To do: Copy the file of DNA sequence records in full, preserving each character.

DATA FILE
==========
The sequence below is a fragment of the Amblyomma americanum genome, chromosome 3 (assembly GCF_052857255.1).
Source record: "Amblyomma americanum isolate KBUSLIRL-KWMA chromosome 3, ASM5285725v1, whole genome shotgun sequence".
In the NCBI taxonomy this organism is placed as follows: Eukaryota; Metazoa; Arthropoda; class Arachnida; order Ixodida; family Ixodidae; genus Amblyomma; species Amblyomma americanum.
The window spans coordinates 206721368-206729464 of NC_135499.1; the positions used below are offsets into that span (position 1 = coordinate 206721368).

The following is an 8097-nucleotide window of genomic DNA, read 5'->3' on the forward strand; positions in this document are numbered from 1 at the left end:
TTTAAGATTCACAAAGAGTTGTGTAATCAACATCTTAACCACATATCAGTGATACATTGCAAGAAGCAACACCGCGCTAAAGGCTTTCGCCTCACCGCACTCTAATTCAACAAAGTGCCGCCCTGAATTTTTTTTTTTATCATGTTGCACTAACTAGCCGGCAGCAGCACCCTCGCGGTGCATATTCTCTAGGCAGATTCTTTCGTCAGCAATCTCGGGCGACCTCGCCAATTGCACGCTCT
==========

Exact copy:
The sequence below is a fragment of the Amblyomma americanum genome, chromosome 3 (assembly GCF_052857255.1).
Source record: "Amblyomma americanum isolate KBUSLIRL-KWMA chromosome 3, ASM5285725v1, whole genome shotgun sequence".
In the NCBI taxonomy this organism is placed as follows: Eukaryota; Metazoa; Arthropoda; class Arachnida; order Ixodida; family Ixodidae; genus Amblyomma; species Amblyomma americanum.
The window spans coordinates 206721368-206729464 of NC_135499.1; the positions used below are offsets into that span (position 1 = coordinate 206721368).

The following is an 8097-nucleotide window of genomic DNA, read 5'->3' on the forward strand; positions in this document are numbered from 1 at the left end:
TTTAAGATTCACAAAGAGTTGTGTAATCAACATCTTAACCACATATCAGTGATACATTGCAAGAAGCAACACCGCGCTAAAGGCTTTCGCCTCACCGCACTCTAATTCAACAAAGTGCCGCCCTGAATTTTTTTTTTTATCATGTTGCACTAACTAGCCGGCAGCAGCACCCTCGCGGTGCATATTCTCTAGGCAGATTCTTTCGTCAGCAATCTCGGGCGACCTCGCCAATTGCACGCTCT